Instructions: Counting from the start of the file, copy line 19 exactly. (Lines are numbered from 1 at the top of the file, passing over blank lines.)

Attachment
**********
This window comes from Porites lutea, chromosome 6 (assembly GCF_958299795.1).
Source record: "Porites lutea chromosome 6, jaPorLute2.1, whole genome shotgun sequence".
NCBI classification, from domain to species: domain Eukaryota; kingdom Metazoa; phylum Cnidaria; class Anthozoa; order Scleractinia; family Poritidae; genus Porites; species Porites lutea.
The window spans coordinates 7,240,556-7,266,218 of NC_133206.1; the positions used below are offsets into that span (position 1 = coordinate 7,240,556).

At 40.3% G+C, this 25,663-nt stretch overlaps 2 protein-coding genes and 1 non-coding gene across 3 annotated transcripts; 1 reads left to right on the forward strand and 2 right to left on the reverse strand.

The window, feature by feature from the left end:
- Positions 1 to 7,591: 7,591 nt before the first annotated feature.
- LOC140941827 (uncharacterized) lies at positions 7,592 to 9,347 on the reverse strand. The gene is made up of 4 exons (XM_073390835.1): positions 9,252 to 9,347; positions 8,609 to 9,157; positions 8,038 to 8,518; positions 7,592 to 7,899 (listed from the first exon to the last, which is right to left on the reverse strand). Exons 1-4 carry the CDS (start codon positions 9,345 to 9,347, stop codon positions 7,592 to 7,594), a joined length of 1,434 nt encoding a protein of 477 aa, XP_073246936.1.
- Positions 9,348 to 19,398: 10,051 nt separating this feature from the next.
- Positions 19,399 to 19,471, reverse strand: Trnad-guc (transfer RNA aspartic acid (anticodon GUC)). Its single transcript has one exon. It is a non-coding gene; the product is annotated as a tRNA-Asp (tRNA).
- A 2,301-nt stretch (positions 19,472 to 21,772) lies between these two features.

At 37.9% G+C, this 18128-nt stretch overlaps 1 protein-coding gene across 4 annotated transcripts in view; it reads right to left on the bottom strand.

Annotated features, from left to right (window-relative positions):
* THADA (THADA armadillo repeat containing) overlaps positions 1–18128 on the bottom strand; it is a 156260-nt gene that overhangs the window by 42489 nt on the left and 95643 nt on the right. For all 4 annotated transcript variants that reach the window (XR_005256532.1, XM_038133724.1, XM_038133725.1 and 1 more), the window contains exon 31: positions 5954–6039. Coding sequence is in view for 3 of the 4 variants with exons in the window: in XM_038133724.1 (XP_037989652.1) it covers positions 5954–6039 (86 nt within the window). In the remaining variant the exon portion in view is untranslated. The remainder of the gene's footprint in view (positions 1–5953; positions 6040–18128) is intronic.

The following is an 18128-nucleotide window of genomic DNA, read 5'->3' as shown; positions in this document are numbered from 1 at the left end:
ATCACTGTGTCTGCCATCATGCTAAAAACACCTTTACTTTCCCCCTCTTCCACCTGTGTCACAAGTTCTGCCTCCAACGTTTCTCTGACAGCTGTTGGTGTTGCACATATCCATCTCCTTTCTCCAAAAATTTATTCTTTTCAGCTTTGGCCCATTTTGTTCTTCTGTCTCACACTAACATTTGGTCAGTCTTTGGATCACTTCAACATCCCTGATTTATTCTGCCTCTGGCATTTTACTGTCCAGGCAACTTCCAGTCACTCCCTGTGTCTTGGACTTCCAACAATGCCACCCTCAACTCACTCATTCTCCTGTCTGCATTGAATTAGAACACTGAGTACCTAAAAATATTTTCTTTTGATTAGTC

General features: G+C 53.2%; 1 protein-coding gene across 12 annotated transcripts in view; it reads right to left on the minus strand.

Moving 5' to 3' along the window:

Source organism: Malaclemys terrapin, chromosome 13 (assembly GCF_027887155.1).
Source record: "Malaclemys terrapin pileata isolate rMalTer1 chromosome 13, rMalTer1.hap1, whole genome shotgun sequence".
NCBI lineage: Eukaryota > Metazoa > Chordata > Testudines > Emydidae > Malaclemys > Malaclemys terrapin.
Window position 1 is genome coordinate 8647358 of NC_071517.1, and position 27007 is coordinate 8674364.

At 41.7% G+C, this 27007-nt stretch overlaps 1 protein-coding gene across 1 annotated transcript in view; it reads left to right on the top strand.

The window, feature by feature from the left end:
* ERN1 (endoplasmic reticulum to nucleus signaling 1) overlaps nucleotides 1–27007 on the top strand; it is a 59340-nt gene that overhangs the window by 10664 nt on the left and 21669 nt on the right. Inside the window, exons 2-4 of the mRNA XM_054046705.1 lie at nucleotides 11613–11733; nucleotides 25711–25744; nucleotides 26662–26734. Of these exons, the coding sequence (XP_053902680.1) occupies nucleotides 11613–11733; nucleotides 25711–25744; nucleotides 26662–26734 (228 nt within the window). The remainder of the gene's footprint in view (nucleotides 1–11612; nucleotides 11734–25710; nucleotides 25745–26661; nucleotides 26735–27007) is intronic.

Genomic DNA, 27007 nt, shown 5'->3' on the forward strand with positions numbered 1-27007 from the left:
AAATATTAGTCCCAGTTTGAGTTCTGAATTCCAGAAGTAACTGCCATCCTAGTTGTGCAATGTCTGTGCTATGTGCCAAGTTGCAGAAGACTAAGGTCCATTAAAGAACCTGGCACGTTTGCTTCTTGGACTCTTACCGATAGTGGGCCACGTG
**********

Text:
Source organism: Malaclemys terrapin, chromosome 13 (assembly GCF_027887155.1).